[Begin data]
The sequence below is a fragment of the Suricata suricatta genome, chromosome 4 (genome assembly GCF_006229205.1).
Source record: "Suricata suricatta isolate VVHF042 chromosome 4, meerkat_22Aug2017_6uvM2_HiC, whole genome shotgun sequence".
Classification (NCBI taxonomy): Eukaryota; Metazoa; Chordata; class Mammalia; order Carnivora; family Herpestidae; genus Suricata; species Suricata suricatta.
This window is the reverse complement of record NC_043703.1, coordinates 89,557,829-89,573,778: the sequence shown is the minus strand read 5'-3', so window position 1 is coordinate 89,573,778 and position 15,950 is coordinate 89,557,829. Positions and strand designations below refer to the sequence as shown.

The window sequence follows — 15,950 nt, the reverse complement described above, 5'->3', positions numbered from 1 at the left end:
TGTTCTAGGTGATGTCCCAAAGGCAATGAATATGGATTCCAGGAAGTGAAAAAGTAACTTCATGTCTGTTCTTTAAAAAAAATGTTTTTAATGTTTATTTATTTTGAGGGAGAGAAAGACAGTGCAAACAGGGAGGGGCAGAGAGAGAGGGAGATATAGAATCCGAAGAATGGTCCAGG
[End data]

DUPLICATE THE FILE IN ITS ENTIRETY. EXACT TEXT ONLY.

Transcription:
The sequence below is a fragment of the Suricata suricatta genome, chromosome 4 (genome assembly GCF_006229205.1).
Source record: "Suricata suricatta isolate VVHF042 chromosome 4, meerkat_22Aug2017_6uvM2_HiC, whole genome shotgun sequence".
Classification (NCBI taxonomy): Eukaryota; Metazoa; Chordata; class Mammalia; order Carnivora; family Herpestidae; genus Suricata; species Suricata suricatta.
This window is the reverse complement of record NC_043703.1, coordinates 89,557,829-89,573,778: the sequence shown is the minus strand read 5'-3', so window position 1 is coordinate 89,573,778 and position 15,950 is coordinate 89,557,829. Positions and strand designations below refer to the sequence as shown.

The window sequence follows — 15,950 nt, the reverse complement described above, 5'->3', positions numbered from 1 at the left end:
TGTTCTAGGTGATGTCCCAAAGGCAATGAATATGGATTCCAGGAAGTGAAAAAGTAACTTCATGTCTGTTCTTTAAAAAAAATGTTTTTAATGTTTATTTATTTTGAGGGAGAGAAAGACAGTGCAAACAGGGAGGGGCAGAGAGAGAGGGAGATATAGAATCCGAAGAATGGTCCAGG